cumulative error

cumulative error

[′kyü·myə·ləd·iv ′er·ər]
(statistics)
An error whose magnitude does not approach zero as the number of observations increases. Also known as accumulative error.
Mentioned in ?
References in periodicals archive ?
The controller reportedly maintains accuracy automatically once it determines cumulative error over a number of cycles, eliminating operator setting errors, the most costly cause of color waste, Maguire notes.
Results: The optimized architecture moves reduction-effective functions to the front of the processing chain, reduces the cumulative error propagation by parallel use of multiple short processing chains and reduces the interpretation processing time and the required computational power.
We advocate including all errors at the trial that impact verdict reliability in the scope of cumulative error analysis.
Several definitions of a best scale were introduced that involved different techniques of evaluating the cumulative error of each scale relative to its length, and scales of length up to 150 tones were compared using C++ and Microsoft[R] Excel under the definitions established.
Florida courts recognize three such exceptions: fundamental error, ineffective assistance of trial counsel, and cumulative error.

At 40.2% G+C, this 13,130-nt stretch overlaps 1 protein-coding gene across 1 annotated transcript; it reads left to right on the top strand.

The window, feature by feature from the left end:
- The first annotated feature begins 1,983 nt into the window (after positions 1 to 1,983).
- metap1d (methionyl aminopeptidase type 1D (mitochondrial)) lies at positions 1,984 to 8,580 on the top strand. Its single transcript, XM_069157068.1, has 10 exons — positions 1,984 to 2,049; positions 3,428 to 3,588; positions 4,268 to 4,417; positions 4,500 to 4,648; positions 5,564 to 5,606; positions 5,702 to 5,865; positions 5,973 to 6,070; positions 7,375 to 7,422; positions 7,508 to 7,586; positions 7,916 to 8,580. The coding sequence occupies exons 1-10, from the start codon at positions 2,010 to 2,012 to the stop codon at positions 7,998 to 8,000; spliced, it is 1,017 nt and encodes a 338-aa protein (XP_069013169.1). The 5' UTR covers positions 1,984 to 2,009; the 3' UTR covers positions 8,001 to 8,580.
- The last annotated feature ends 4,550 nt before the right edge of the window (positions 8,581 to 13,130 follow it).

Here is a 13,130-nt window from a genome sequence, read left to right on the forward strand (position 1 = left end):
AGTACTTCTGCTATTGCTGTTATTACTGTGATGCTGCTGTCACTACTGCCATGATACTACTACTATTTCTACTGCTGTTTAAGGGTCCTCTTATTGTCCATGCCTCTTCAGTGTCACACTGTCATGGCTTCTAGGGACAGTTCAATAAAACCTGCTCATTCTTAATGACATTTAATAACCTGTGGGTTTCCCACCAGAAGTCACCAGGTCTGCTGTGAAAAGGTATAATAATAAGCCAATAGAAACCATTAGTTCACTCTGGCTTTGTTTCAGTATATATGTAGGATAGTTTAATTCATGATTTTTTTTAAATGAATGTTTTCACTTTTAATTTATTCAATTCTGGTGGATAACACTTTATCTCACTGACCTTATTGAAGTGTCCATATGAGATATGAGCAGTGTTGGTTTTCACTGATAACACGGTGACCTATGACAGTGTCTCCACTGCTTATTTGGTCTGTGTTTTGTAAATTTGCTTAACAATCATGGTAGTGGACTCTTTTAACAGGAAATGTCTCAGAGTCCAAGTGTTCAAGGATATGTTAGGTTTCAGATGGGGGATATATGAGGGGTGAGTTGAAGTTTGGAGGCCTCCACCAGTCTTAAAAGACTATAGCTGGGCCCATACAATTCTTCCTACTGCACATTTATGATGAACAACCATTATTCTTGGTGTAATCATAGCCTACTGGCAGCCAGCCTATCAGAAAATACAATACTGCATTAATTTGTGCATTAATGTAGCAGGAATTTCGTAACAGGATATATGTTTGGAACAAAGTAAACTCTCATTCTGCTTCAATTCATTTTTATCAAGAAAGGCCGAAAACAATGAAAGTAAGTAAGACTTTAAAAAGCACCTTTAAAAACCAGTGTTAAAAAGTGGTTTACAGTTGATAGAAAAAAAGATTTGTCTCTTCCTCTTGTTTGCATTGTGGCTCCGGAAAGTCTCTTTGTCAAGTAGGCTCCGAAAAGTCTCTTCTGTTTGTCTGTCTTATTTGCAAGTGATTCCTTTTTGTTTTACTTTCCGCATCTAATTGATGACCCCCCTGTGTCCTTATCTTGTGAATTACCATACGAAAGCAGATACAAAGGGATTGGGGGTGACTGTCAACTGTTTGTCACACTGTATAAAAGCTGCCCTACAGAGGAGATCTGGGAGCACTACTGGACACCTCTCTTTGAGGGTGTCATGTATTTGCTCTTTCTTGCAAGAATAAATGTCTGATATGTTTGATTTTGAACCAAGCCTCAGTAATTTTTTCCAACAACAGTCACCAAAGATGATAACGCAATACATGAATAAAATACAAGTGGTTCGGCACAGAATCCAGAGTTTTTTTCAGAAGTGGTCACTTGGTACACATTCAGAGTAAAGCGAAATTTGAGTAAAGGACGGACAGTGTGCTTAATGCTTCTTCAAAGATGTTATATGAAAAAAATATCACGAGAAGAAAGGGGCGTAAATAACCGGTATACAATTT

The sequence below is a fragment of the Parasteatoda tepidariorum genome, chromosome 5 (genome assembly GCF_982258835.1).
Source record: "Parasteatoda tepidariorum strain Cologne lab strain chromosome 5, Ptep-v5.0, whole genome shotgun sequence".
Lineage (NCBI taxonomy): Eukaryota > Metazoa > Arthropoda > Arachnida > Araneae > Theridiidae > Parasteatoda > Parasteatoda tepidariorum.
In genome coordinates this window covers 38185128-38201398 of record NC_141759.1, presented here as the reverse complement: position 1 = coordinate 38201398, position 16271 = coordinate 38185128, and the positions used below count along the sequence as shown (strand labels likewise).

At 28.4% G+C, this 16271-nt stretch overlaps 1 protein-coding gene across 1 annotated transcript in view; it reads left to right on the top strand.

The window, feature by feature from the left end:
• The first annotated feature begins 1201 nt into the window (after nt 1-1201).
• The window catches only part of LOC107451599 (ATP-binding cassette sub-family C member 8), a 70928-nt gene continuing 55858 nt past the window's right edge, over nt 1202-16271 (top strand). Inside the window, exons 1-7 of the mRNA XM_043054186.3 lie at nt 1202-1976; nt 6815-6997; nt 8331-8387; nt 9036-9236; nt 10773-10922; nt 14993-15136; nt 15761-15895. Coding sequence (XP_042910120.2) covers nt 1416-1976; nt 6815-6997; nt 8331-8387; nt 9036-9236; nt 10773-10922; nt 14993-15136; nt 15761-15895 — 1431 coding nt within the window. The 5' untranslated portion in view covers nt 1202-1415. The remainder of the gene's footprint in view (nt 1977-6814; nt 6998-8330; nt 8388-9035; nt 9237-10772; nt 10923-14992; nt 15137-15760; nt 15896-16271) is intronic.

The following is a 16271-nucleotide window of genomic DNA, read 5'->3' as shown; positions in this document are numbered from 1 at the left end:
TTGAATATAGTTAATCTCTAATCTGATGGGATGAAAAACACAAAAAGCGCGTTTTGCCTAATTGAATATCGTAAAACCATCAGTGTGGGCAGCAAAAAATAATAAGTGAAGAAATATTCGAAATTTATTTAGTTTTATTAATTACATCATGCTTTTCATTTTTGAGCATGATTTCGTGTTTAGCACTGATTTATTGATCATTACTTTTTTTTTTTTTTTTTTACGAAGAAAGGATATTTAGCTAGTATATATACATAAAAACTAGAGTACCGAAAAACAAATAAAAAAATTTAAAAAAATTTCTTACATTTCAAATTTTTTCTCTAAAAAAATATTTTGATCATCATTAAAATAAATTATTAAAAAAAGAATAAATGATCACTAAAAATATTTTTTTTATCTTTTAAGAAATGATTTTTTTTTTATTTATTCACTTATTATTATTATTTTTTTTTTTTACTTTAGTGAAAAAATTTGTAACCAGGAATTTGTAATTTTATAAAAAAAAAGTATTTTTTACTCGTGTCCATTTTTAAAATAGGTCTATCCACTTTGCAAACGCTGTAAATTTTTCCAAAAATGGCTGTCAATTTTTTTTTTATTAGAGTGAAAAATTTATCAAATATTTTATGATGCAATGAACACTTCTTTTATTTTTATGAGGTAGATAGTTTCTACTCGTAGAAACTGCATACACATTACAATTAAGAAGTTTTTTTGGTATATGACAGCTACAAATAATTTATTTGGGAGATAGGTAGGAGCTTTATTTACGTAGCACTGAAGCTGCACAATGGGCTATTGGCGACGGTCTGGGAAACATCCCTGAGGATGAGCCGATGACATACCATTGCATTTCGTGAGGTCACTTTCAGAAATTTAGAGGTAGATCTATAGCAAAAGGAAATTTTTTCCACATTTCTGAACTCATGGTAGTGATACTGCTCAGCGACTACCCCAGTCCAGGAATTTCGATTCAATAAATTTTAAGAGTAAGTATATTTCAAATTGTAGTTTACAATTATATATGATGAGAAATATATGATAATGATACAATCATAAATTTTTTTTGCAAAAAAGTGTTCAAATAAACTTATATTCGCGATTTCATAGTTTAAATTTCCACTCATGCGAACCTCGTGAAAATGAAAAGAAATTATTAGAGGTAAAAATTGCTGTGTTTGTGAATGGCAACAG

The rugged unit also has a selectable audible alarm, a test-run clock, a cumulative error count, an error count over cycle time for logged comparison, and unit and battery status.
If errors continue to be serially correlated, the cumulative error will grow over time.
Annual cumulative error in the $150,000 to $300,000 range is not inconceivable given high work volumes.
All circular knives are machined to an extremely close size tolerance on thickness so that when assembled on a spindle with spacers, there will be no serious cumulative error in the distance between the first and last knife on the spindle.
Existing methods of long-term stock prediction mainly include the following: use of the recursive iteration prediction to obtain the long term prediction trend [12]; however, this method involves accumulative error, and the cumulative error increases with the number of steps in the prediction process.
The accounting treatment for this estimated cumulative error is being evaluated in accordance with the transition provisions of SEC Staff Accounting Bulletin ("SAB") No.

Full browser ?